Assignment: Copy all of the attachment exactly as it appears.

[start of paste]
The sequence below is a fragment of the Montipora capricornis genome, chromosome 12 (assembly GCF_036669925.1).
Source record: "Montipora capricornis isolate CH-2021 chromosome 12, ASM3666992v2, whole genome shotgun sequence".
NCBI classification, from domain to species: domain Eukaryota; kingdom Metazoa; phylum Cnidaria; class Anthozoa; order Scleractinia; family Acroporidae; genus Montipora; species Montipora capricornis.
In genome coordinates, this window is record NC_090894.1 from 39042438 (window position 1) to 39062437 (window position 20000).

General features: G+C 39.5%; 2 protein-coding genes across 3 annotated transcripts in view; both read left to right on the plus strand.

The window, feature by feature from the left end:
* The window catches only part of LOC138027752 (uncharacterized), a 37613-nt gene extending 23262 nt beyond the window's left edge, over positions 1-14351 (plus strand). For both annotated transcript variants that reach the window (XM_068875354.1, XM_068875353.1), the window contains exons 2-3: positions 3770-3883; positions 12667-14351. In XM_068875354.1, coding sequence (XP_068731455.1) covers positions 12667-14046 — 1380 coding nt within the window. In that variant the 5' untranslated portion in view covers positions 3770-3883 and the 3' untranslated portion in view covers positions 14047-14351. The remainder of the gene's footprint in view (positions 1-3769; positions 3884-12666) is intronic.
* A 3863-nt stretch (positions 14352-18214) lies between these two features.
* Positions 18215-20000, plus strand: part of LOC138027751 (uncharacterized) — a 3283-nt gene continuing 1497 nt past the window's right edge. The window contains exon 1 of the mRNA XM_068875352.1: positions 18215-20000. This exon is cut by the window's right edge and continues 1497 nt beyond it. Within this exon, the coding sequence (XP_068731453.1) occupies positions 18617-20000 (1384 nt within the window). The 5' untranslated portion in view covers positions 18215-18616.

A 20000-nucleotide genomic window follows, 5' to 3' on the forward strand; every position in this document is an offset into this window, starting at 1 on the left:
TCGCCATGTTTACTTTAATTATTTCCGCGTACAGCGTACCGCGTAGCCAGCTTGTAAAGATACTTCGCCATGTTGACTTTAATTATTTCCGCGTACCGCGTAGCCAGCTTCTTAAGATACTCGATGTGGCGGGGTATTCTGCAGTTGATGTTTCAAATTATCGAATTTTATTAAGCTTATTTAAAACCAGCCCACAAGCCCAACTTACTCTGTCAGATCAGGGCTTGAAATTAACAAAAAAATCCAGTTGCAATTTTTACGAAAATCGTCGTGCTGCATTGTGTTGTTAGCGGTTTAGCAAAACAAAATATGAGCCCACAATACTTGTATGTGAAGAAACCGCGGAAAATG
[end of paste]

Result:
The sequence below is a fragment of the Montipora capricornis genome, chromosome 12 (assembly GCF_036669925.1).
Source record: "Montipora capricornis isolate CH-2021 chromosome 12, ASM3666992v2, whole genome shotgun sequence".
NCBI classification, from domain to species: domain Eukaryota; kingdom Metazoa; phylum Cnidaria; class Anthozoa; order Scleractinia; family Acroporidae; genus Montipora; species Montipora capricornis.
In genome coordinates, this window is record NC_090894.1 from 39042438 (window position 1) to 39062437 (window position 20000).

General features: G+C 39.5%; 2 protein-coding genes across 3 annotated transcripts in view; both read left to right on the plus strand.

The window, feature by feature from the left end:
* The window catches only part of LOC138027752 (uncharacterized), a 37613-nt gene extending 23262 nt beyond the window's left edge, over positions 1-14351 (plus strand). For both annotated transcript variants that reach the window (XM_068875354.1, XM_068875353.1), the window contains exons 2-3: positions 3770-3883; positions 12667-14351. In XM_068875354.1, coding sequence (XP_068731455.1) covers positions 12667-14046 — 1380 coding nt within the window. In that variant the 5' untranslated portion in view covers positions 3770-3883 and the 3' untranslated portion in view covers positions 14047-14351. The remainder of the gene's footprint in view (positions 1-3769; positions 3884-12666) is intronic.
* A 3863-nt stretch (positions 14352-18214) lies between these two features.
* Positions 18215-20000, plus strand: part of LOC138027751 (uncharacterized) — a 3283-nt gene continuing 1497 nt past the window's right edge. The window contains exon 1 of the mRNA XM_068875352.1: positions 18215-20000. This exon is cut by the window's right edge and continues 1497 nt beyond it. Within this exon, the coding sequence (XP_068731453.1) occupies positions 18617-20000 (1384 nt within the window). The 5' untranslated portion in view covers positions 18215-18616.

A 20000-nucleotide genomic window follows, 5' to 3' on the forward strand; every position in this document is an offset into this window, starting at 1 on the left:
TCGCCATGTTTACTTTAATTATTTCCGCGTACAGCGTACCGCGTAGCCAGCTTGTAAAGATACTTCGCCATGTTGACTTTAATTATTTCCGCGTACCGCGTAGCCAGCTTCTTAAGATACTCGATGTGGCGGGGTATTCTGCAGTTGATGTTTCAAATTATCGAATTTTATTAAGCTTATTTAAAACCAGCCCACAAGCCCAACTTACTCTGTCAGATCAGGGCTTGAAATTAACAAAAAAATCCAGTTGCAATTTTTACGAAAATCGTCGTGCTGCATTGTGTTGTTAGCGGTTTAGCAAAACAAAATATGAGCCCACAATACTTGTATGTGAAGAAACCGCGGAAAATG